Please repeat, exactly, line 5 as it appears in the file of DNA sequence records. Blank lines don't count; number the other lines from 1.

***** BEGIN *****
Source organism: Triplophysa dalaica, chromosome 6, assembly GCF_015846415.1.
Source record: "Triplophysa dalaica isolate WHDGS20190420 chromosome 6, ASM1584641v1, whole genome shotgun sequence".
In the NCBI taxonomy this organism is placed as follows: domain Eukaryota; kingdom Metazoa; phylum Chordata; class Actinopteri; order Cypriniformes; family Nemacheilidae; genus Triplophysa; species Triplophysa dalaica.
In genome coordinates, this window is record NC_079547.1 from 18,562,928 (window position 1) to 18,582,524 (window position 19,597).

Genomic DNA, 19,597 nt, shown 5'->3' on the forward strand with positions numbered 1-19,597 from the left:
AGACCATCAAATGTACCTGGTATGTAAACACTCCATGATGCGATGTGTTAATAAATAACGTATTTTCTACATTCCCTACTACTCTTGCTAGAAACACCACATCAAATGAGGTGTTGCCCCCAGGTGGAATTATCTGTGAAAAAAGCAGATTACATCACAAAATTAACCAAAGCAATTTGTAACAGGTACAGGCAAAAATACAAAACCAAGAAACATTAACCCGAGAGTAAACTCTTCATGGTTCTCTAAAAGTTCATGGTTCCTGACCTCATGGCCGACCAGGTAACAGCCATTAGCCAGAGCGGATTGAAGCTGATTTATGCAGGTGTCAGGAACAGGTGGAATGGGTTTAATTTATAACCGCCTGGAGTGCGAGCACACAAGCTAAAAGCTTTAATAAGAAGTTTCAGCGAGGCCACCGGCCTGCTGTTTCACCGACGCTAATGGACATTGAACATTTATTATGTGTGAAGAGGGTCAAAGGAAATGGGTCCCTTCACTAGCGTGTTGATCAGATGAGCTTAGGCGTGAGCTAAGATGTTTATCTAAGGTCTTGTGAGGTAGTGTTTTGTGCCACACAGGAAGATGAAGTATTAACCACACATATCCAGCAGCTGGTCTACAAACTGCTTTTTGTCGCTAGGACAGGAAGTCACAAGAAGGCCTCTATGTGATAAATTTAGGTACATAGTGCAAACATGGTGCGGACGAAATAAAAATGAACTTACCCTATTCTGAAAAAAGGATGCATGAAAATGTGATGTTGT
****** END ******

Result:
Genomic DNA, 19,597 nt, shown 5'->3' on the forward strand with positions numbered 1-19,597 from the left: